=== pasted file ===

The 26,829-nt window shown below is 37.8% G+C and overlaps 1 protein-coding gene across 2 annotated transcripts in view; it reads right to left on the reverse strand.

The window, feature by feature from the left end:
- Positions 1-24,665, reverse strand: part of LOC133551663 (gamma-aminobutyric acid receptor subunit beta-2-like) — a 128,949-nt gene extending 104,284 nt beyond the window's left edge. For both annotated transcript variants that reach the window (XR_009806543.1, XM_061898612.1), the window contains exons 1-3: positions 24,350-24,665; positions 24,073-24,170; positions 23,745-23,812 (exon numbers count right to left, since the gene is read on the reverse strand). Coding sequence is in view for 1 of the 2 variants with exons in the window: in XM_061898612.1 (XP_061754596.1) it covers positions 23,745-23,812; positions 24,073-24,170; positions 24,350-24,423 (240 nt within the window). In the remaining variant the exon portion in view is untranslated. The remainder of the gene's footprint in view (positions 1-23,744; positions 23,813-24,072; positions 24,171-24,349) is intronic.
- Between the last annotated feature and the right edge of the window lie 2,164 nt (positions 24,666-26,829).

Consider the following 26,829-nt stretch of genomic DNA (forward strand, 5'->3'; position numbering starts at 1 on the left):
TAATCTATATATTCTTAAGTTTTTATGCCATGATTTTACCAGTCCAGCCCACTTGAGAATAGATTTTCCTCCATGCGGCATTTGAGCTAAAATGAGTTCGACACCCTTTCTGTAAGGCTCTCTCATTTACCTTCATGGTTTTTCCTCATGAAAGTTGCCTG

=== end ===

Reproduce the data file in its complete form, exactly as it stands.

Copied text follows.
The 26,829-nt window shown below is 37.8% G+C and overlaps 1 protein-coding gene across 2 annotated transcripts in view; it reads right to left on the reverse strand.

The window, feature by feature from the left end:
- Positions 1-24,665, reverse strand: part of LOC133551663 (gamma-aminobutyric acid receptor subunit beta-2-like) — a 128,949-nt gene extending 104,284 nt beyond the window's left edge. For both annotated transcript variants that reach the window (XR_009806543.1, XM_061898612.1), the window contains exons 1-3: positions 24,350-24,665; positions 24,073-24,170; positions 23,745-23,812 (exon numbers count right to left, since the gene is read on the reverse strand). Coding sequence is in view for 1 of the 2 variants with exons in the window: in XM_061898612.1 (XP_061754596.1) it covers positions 23,745-23,812; positions 24,073-24,170; positions 24,350-24,423 (240 nt within the window). In the remaining variant the exon portion in view is untranslated. The remainder of the gene's footprint in view (positions 1-23,744; positions 23,813-24,072; positions 24,171-24,349) is intronic.
- Between the last annotated feature and the right edge of the window lie 2,164 nt (positions 24,666-26,829).

Consider the following 26,829-nt stretch of genomic DNA (forward strand, 5'->3'; position numbering starts at 1 on the left):
TAATCTATATATTCTTAAGTTTTTATGCCATGATTTTACCAGTCCAGCCCACTTGAGAATAGATTTTCCTCCATGCGGCATTTGAGCTAAAATGAGTTCGACACCCTTTCTGTAAGGCTCTCTCATTTACCTTCATGGTTTTTCCTCATGAAAGTTGCCTG